Doctrine of severability
Article 13 of the constitution says that a law is void if it is inconsistent with the Fundamental Rights. A void statute is devoid of any legal force and courts take no notice of such a statute. The same article makes clear that in future, the State shall not make any law which takes away the Fundamental Rights given by Part III. The law here does not only include the legislation but also an ordinance, order, bye-law, rule, regulation, notification. This means that state cannot make any law which takes away the fundamental rights of the individuals.
Importance of article 13 is that it has provided basis for judicial review of all legislations in India, past as well as future. All laws whether made by a legislature or by a delegated authority and all executive acts must respect and conform to the fundamental rights. The ordinances promulgated by the president under art.123 or by the governor under art. 213 must also not be inconsistent with the implement the fundamental rights. Article 13 impose an obligation on the state to respect and implement the fundamental rights and at the same time confers a power on the courts to declare a law/act void if it infringes a fundamental right. Art.13, thus, provides teeth to the fundamental rights and makes them justifiable i.e. enforceable in the courts.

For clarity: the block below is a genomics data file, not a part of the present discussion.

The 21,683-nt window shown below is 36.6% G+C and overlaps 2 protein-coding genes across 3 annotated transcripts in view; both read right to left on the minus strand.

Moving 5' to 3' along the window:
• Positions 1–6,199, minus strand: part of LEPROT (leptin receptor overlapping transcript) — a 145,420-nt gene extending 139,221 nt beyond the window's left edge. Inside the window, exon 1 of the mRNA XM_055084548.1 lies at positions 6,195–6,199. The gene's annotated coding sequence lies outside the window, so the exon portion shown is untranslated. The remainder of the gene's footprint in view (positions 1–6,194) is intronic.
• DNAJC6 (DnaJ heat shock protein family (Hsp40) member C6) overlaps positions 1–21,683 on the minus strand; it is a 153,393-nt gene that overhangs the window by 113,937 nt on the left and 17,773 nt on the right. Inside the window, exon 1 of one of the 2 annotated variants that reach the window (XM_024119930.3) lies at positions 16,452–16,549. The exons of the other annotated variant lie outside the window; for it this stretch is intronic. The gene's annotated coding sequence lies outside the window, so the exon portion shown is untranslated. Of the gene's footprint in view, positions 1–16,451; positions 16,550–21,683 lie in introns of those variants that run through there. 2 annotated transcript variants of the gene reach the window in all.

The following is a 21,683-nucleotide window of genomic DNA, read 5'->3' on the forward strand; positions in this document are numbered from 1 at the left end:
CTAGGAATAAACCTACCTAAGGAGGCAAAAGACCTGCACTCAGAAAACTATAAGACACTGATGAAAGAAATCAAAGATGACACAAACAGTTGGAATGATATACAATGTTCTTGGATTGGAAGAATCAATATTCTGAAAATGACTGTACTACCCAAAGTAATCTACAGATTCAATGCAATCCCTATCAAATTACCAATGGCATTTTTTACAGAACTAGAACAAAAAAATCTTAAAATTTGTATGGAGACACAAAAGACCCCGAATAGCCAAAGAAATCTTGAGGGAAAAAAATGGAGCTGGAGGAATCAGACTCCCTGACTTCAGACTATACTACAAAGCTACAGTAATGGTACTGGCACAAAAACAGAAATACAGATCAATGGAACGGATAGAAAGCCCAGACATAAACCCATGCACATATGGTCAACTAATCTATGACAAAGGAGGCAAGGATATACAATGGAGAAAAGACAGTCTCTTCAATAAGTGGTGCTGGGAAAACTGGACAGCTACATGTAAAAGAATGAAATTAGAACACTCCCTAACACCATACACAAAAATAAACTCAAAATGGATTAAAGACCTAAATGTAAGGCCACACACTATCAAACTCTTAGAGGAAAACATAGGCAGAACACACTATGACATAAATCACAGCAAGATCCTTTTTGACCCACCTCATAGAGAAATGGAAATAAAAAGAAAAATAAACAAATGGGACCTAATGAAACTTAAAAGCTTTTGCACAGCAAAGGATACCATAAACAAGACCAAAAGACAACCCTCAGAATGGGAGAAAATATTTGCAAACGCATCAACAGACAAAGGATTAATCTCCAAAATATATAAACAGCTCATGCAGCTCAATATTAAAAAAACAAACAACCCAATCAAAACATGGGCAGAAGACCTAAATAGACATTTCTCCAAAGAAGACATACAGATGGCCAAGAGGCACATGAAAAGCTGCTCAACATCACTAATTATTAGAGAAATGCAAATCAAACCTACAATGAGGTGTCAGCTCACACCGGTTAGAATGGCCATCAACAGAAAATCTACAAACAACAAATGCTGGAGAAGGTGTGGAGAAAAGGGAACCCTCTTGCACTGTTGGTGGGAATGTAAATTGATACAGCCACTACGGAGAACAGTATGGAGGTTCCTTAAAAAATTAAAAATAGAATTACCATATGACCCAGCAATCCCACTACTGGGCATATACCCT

However, the article also says that a law is void only “to the extent of the inconsistency or contravention” with the relevant Fundamental Right. This implies that an act may not be void as a whole but only a part of it may be void and if that part is severable from the rest which is valid, and then the rest may continue to stand and remain operative. This is called “Doctrine of Severability.” The Act will then be read as if the invalid portion was not there. If, however, it is not possible to separate the valid from the invalid portion, then the whole of the statute will have to go.